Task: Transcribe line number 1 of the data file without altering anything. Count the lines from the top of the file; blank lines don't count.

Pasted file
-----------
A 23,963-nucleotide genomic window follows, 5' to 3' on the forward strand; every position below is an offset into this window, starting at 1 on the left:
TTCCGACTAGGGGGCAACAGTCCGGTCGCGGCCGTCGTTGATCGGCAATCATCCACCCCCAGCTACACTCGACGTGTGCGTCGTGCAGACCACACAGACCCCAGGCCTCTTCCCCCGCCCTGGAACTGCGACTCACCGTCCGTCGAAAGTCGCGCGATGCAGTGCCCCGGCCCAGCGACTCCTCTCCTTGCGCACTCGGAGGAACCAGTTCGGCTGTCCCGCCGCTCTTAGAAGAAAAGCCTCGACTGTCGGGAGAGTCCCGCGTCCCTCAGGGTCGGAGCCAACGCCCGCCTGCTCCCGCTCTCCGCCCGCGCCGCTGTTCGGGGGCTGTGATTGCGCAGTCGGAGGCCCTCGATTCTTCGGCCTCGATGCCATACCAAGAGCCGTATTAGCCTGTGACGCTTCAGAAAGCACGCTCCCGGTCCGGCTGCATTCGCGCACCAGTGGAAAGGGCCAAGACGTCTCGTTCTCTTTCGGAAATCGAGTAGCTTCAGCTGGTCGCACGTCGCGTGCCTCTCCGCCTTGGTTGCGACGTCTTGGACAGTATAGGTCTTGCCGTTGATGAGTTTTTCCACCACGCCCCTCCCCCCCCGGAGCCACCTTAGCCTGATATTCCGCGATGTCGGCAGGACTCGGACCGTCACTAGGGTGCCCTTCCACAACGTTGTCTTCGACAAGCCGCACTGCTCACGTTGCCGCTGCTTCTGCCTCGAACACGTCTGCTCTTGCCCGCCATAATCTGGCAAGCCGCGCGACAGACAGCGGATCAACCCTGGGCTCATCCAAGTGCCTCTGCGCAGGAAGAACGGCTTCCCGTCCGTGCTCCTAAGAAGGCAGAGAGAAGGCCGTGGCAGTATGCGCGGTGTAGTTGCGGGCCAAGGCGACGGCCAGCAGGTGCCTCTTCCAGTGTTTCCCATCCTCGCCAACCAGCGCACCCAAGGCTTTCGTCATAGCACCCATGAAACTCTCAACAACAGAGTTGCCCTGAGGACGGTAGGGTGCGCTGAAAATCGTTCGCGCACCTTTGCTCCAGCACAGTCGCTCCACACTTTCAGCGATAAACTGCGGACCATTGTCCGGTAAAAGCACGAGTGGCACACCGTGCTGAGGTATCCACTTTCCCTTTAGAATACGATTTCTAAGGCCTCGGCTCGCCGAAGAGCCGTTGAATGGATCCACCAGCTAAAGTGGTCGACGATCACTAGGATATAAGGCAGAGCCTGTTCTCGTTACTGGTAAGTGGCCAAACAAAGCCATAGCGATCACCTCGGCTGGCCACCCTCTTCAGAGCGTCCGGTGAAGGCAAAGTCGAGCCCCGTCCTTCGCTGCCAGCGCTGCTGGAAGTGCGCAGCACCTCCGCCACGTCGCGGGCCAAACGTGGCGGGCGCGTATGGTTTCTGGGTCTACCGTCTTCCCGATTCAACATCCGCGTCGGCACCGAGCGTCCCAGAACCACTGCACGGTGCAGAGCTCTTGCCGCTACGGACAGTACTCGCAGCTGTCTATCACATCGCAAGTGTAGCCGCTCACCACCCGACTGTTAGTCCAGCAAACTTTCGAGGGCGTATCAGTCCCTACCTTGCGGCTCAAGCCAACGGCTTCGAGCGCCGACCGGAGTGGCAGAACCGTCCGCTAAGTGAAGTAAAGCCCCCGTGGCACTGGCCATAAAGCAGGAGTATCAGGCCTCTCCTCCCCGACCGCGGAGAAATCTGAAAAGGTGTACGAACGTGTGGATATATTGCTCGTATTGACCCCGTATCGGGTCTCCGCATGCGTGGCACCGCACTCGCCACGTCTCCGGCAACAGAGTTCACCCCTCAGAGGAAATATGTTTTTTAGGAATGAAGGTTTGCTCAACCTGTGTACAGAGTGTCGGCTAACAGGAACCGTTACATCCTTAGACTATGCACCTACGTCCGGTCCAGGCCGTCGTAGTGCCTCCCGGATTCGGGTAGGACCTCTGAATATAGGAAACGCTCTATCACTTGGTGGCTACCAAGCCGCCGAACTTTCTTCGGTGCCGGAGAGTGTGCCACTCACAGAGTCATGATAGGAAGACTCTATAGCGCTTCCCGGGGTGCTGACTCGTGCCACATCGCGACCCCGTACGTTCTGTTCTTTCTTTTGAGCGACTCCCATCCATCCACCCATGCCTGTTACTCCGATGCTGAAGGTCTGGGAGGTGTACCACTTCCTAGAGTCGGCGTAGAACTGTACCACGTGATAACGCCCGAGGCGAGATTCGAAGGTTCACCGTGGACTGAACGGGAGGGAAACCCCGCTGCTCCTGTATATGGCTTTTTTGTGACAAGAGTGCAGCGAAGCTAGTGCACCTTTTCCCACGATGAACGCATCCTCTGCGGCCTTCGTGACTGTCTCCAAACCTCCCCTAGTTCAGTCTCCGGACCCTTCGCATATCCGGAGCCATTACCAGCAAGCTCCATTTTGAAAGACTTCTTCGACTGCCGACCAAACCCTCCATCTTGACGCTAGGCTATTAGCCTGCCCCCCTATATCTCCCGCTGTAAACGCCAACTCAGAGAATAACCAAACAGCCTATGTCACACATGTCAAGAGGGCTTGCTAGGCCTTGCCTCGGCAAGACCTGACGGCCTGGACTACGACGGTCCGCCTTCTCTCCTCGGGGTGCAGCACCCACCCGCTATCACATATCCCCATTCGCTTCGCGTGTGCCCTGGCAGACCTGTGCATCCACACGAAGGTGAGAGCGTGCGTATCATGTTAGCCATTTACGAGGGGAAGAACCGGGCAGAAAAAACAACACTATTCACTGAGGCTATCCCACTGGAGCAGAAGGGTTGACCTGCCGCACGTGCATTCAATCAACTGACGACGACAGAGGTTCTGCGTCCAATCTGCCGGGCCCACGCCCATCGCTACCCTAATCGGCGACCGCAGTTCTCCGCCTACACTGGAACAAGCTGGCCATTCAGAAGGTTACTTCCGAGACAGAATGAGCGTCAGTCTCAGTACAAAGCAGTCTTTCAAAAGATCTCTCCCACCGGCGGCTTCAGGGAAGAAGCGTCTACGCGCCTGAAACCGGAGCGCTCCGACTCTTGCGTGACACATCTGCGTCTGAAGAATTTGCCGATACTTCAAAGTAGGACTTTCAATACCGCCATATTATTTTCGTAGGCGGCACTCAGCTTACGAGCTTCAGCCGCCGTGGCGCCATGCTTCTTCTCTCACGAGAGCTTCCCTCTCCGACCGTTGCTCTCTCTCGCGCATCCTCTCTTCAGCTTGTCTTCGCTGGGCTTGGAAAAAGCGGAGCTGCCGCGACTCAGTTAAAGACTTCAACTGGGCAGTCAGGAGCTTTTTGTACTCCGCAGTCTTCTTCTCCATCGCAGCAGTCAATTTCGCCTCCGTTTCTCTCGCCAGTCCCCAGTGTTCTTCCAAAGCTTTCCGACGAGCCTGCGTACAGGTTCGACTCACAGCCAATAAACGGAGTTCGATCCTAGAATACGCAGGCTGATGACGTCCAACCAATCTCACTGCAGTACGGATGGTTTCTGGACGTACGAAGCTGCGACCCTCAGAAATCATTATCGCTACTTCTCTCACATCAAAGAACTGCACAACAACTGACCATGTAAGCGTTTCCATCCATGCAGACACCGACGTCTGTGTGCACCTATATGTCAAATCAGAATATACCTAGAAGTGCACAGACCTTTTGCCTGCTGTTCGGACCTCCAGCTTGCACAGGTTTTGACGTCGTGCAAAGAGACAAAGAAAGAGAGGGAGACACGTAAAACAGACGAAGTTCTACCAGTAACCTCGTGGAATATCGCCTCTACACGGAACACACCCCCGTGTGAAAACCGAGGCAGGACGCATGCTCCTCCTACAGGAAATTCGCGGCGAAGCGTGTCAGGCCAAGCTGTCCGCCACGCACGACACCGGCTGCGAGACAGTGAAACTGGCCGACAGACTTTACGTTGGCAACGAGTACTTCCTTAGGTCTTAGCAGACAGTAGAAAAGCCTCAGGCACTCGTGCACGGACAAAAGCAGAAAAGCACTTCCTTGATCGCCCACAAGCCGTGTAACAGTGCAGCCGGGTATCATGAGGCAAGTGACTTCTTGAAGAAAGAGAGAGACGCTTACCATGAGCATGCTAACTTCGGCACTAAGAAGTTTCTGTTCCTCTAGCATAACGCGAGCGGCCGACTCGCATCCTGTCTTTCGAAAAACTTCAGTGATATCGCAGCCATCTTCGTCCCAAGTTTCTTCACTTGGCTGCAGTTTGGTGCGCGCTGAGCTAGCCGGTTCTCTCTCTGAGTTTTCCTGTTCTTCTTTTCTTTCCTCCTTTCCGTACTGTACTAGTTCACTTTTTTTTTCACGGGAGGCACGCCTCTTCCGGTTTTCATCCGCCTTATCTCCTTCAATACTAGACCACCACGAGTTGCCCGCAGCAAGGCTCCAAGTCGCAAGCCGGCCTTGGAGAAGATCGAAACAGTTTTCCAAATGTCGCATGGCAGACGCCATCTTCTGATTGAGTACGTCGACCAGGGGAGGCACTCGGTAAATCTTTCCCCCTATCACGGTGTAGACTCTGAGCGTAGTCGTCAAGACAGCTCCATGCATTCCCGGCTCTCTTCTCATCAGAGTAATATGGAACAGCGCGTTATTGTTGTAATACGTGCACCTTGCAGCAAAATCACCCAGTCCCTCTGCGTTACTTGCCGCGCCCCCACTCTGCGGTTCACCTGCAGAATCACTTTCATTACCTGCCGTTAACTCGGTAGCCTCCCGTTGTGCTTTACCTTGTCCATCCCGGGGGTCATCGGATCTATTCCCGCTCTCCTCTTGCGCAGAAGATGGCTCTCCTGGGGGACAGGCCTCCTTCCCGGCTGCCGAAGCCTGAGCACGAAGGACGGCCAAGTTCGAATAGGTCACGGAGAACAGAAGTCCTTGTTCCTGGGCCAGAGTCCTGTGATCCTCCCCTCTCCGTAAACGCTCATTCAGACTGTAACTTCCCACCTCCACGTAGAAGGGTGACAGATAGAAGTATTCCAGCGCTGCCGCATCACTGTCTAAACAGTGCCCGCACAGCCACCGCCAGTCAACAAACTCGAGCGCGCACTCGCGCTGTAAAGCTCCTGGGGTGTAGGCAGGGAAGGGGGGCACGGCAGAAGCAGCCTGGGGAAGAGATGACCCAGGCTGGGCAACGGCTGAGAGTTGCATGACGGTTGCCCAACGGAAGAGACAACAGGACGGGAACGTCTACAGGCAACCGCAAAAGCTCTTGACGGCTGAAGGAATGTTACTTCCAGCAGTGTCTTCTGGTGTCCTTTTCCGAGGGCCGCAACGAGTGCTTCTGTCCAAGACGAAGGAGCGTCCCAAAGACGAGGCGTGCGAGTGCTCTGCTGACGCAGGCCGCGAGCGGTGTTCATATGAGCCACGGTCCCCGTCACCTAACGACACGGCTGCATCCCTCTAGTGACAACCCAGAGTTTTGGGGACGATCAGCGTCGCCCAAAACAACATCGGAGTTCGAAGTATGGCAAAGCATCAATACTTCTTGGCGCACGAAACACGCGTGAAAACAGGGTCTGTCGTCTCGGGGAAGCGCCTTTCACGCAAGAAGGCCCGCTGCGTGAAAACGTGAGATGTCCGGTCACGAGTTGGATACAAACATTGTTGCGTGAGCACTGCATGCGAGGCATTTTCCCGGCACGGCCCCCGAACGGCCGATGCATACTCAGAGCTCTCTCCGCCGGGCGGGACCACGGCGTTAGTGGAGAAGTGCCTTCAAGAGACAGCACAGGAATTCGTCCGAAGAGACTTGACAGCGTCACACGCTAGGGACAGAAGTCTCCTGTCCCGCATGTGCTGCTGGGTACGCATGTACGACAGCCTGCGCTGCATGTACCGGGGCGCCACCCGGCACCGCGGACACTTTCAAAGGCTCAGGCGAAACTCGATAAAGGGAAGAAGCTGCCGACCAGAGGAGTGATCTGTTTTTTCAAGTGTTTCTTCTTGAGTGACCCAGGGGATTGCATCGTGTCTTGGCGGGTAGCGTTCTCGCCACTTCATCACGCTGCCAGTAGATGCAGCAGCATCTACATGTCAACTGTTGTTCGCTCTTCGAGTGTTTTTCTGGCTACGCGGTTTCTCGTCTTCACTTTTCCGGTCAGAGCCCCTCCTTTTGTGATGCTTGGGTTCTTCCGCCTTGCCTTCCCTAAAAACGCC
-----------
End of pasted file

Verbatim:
A 23,963-nucleotide genomic window follows, 5' to 3' on the forward strand; every position below is an offset into this window, starting at 1 on the left: